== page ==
I am an introvert with a bit pessimistic views of things.

As pointed out by @Tᴚoɯɐuo in this thread, the part "with a bit pessimistic views of things" doesn't look idiomatic.

I am an introvert, right. But I am not a pessimist to the extent of seeing only bad parts of a situation/thing. That's why I used 'a bit'.

I ponder over the negatives of an issue before moving to its positive sides. That's why I introduced a subordinate clause (not sure how the part ', with...' is called) instead of directly saying

I am an introvert and pessimist.

It seems too direct and inaccurate, isn't it?

I was wondering how we could improve it.
Thank you a lot.


"with a bit pessimistic view of things" is not idiomatic.

To make it idiomatic, you might use:

  • with a rather pessimistic view of things
  • with a somewhat pessimistic view of things

Or you could leave out the adverbs rather and somewhat or even use others: very, slightly, openly, etc., to qualify your pessimistic view.

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  • Could you clarify why I should prefer the singular form of “a rather pessimistic view” over the plural “rather pessimistic views”? – Andrew Tobilko Aug 28 '18 at 14:07
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    @AndrewTobilko Because, one has a view of things. Not views of things. You might have views (images) of products in a catalogue, though. – Lambie Aug 28 '18 at 14:32
  • I can have different opinions on a matter, but can't I have several views on it? – Andrew Tobilko Aug 29 '18 at 8:54
  • Wouldn't you agree, in general, and regardless of the language, people can have views or opinions on things. An individual usually has a view of things; when view of things means: society or life. – Lambie Aug 29 '18 at 13:25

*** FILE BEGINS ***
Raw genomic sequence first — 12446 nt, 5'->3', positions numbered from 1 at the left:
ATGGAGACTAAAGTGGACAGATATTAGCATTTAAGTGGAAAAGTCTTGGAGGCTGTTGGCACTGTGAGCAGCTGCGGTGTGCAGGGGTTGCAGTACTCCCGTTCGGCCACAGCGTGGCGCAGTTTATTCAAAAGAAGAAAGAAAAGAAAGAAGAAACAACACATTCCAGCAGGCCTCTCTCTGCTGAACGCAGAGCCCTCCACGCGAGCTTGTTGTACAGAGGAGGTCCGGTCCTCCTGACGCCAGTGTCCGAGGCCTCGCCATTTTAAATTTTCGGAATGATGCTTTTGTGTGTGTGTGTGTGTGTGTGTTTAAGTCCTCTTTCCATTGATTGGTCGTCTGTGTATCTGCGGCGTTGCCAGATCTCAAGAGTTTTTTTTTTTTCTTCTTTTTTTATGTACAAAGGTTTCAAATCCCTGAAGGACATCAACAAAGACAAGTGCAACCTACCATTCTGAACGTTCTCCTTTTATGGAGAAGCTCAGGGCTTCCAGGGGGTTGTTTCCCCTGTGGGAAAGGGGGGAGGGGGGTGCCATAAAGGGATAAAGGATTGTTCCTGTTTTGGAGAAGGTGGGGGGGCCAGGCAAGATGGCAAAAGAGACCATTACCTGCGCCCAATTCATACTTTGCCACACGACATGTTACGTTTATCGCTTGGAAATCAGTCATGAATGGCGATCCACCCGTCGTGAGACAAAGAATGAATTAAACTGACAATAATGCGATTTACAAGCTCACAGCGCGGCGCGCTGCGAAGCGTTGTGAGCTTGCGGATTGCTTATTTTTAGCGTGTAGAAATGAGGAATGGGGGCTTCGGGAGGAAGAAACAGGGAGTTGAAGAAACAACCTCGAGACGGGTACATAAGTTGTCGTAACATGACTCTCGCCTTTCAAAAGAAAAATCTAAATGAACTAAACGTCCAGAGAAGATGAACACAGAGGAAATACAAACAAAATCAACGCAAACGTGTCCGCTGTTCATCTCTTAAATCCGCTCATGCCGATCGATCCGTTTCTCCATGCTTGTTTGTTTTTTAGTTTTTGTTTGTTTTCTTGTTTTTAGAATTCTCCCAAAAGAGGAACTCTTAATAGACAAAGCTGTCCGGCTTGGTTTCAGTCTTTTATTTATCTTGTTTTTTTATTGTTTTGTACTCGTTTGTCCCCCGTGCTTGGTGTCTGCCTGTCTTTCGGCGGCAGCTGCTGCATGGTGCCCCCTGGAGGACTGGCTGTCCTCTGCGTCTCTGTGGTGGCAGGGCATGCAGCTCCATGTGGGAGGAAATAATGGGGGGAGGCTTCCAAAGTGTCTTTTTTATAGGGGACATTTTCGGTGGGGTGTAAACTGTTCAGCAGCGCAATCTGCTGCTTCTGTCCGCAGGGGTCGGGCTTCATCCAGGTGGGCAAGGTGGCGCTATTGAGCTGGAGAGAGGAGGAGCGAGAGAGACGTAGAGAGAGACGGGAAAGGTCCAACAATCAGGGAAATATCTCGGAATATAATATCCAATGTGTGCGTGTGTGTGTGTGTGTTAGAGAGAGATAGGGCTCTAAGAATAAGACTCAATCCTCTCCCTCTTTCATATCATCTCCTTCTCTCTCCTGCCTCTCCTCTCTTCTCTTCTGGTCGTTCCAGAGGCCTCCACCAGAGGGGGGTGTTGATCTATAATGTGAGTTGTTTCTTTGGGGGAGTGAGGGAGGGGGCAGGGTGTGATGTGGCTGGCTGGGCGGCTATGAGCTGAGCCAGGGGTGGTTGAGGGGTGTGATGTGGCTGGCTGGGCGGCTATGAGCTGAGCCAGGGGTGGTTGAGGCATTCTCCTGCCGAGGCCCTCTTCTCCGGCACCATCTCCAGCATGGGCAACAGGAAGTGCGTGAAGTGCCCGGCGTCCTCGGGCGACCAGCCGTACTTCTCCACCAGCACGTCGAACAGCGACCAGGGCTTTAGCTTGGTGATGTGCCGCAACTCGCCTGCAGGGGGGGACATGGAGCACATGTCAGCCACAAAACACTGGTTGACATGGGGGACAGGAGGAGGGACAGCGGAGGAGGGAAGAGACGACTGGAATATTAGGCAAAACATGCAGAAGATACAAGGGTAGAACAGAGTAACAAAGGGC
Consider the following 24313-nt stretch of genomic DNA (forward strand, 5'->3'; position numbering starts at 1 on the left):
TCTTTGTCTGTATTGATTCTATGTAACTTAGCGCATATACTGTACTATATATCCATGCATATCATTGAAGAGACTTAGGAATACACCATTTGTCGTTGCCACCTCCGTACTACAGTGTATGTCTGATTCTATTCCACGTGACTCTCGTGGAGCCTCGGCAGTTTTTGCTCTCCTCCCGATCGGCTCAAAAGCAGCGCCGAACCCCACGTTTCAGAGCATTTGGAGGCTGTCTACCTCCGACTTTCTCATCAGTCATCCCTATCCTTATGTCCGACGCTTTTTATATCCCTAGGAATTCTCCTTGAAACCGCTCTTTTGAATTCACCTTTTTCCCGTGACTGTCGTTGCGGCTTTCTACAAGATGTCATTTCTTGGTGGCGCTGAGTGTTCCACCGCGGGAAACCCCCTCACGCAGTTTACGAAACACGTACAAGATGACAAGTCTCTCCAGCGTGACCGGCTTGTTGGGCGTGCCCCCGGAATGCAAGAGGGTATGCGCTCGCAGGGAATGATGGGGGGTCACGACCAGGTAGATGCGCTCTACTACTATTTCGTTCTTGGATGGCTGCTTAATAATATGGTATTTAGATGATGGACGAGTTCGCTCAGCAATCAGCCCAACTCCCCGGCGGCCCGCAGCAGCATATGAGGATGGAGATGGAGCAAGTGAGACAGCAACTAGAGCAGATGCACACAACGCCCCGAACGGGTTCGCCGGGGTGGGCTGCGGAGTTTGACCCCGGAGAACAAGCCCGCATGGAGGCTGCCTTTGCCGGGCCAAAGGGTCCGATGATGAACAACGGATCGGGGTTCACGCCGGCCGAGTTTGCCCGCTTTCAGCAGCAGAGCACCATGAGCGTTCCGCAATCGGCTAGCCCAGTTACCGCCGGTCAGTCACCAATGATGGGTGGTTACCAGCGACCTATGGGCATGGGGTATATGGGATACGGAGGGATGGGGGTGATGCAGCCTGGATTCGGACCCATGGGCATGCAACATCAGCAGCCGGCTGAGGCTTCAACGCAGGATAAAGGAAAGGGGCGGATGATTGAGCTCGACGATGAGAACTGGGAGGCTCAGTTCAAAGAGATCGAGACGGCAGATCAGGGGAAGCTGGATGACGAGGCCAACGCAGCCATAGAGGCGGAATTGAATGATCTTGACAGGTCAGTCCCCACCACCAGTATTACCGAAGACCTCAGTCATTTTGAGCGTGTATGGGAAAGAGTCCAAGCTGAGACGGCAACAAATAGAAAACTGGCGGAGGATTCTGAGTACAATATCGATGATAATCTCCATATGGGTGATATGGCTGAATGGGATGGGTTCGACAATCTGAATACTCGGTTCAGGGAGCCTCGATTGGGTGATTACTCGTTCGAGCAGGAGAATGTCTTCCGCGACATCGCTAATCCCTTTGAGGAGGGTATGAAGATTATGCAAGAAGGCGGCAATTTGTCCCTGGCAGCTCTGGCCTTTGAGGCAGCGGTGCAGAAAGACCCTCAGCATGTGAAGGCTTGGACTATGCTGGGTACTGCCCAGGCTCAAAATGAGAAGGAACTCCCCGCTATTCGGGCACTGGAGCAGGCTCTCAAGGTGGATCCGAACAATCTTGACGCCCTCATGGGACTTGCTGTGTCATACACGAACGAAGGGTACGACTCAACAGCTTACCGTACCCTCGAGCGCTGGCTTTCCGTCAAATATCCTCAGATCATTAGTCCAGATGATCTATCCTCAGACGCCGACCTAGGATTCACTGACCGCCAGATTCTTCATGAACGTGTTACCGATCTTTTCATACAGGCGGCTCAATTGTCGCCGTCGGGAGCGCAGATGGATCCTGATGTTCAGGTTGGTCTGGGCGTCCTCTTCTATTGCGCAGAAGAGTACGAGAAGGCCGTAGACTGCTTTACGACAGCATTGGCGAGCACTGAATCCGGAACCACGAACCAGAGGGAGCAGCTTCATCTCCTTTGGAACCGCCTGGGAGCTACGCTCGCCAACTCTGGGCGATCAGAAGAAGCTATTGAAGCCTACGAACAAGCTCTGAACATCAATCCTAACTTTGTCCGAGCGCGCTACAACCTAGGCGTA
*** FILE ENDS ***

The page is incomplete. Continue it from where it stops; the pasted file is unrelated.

Although it is a valid subject complement a bit old is not an idiomatic adjective phrase coming before the noun.

Chef, this fish is a bit old. It's unacceptable. idiomatic

Chef, this a bit old fish is unacceptable. unidiomatic

His views are a bit pessismistic. idiomatic

His a bit pessimistic views are set out in chapter 3. marginal?

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  • is the part "views of things" alright? – Andrew Tobilko Aug 29 '18 at 8:48
  • @Andrew Tobilko: The phrase of things is a factor here. He has pessimistic views. is grammatical and idiomatic but a native speaker would say He has a pessimistic view of things since that refers to his "pessimistic worldview" which is monolithic in its pessimism, not fragmented. – Tᴚoɯɐuo Aug 29 '18 at 12:51

You say

I ponder over the negatives of an issue before moving to its positive sides.

I wonder if it would be more accurate to describe you as skeptical (or a skeptic):

marked by an attitude of doubt or a disposition to incredulity either in general or toward a particular object

whereas a pessimist is

a person who is inclined to expect poor outcomes

You aren't inclined to expect a poor outcome, but rather inclined to consider all facets of a situation before accepting it.

With that said, it would be idiomatic to say:

I am an introvert and also a bit of a skeptic.

I am introverted and also a bit skeptical.

I am a skeptical introvert.

I am an introvert who tends to be skeptical of things.

I am an introvert who takes a skeptical view of things.

You could substitute pessimist/pessimistic for skeptic/skeptical in any of the examples above.

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  • In my opinion, a pessimist is a person who emphasises the bad parts first (like me) and not willing to look for the advantages (not me). On the other hand, a skeptic associates with doubt, unwillingness, or disbelief. Anyway, thanks for the answer, I appreciate it. – Andrew Tobilko Aug 29 '18 at 9:05

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